Data SourcesFederal AgenciesThe National Atlas, U.S. Census TIGERUSGS: Natl. Hydro. Dataset, DEMs, OrthophotosNASA: Earth Observing System ClearinghouseNOAA: Coastal Data, Weather, FisheriesNWS: National Wetlands InventoryNRCS: Soil Data Mart (NATSGO, STATSGO, SSURGO)FEMA: Floodplains & Disaster Locations

Data SourcesInternational:United Nations Food & Agriculture OrganizationThe Nature ConservancyOpenStreetMapGeofabrik extracts: areas: the DataCheck the metadataItem Description in ArcCatalogDetails about source, attributes, date, methods

Make a map, play with symbology and labelsGet a sense of the range of values for attributesFigure out which attributes will be useful to youData Structures/Models in GISVector??????Raster??????TopologyHow does the machine know about relative positions of various features like point, line polygon?

Through TopologyVector Data and TopologyTopologyThe arrangement for how point, line, and polygon features share geometryOr knowledge about relative spatial positioning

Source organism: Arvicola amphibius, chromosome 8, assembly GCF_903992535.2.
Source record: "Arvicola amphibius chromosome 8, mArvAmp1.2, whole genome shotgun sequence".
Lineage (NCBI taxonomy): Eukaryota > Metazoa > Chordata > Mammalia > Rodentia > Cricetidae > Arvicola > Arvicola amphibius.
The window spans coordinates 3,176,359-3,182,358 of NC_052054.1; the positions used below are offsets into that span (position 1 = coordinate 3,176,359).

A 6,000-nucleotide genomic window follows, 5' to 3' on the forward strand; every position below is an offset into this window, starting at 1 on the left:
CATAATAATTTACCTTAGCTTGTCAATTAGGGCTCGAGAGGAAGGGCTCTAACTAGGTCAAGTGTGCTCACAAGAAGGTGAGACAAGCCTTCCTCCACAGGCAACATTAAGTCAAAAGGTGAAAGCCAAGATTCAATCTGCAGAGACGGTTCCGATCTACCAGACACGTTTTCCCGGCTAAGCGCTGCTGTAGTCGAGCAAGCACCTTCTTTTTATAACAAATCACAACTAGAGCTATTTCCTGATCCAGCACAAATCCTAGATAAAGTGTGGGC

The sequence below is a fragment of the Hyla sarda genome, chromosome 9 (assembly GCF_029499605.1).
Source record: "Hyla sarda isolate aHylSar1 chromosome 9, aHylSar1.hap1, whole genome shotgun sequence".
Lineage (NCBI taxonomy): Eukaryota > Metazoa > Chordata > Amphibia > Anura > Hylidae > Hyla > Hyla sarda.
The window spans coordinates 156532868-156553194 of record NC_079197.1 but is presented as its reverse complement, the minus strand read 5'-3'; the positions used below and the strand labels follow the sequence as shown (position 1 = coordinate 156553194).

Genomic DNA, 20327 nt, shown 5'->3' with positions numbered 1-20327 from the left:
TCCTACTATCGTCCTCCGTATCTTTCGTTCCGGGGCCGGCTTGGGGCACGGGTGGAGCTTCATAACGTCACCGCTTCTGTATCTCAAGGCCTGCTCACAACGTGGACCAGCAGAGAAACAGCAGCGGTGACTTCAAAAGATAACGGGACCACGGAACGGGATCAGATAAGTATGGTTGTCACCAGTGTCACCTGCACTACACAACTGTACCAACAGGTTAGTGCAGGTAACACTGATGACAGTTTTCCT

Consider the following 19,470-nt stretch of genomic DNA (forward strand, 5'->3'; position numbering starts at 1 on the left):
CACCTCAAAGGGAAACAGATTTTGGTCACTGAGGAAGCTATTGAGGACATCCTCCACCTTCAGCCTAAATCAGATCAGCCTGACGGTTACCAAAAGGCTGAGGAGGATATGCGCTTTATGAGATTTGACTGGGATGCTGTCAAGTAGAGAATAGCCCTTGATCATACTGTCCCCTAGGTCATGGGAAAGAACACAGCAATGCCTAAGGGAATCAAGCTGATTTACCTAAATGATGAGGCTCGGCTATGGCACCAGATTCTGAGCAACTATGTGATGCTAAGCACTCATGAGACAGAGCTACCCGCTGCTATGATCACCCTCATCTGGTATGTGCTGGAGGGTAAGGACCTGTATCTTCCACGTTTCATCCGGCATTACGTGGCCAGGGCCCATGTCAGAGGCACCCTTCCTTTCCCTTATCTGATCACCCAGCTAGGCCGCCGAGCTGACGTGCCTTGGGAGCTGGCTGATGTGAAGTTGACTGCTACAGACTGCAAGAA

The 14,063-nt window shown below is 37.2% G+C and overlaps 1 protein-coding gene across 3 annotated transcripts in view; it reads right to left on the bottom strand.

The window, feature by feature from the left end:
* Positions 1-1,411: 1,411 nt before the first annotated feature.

Two types of vector models exist in a GISGeo-relational Vector ModelArc Coverage (has topology) >>> format: binayShape files (no topology) >>>> format: *.shp, *.shx, *dbf, etc.Object-based Vector ModelIncludes classes and geodatabases >>> format: *.mdbTopologyConcepts AdjacencyEnclosureConnectivityTerms to be definedNodeArcPolygon

OK.No matter what if we have topology or not we can ask questions from a GIS database (spatial or non-spatial) to do some quick analysis. QueryA query is a question posed to a database (attribute data)

Examples: Mouse click on a map symbol (e.g. road) may meanWhat is the name of road pointed to by mouse cursor ?Typing a keyword in a search engine (e.g. google, yahoo) meansWhich documents on web contain given keywords?SELECT FROM Senator S WHERE S.gender = F meansWhich senators are female?Non-spatial DataOr Attributes

RecordField (Attribute)--- It could be either numeric or text)The Shape Field/Object ID tells about the type of vector feature (point/polygon/line) It is where the coordinates are also stored (you do not see them here)Organizing Attribute DataFlat Files Hierarchical Relational (databases)Object-oriented (database)

Organizing Attribute DataFlat Files Spreadsheets (e.g. excel spreadsheet)

HierarchicalOrganizing Attribute Data

Relational (What is commonly used in GIS)Various tables (databases) are linked through unique identifiers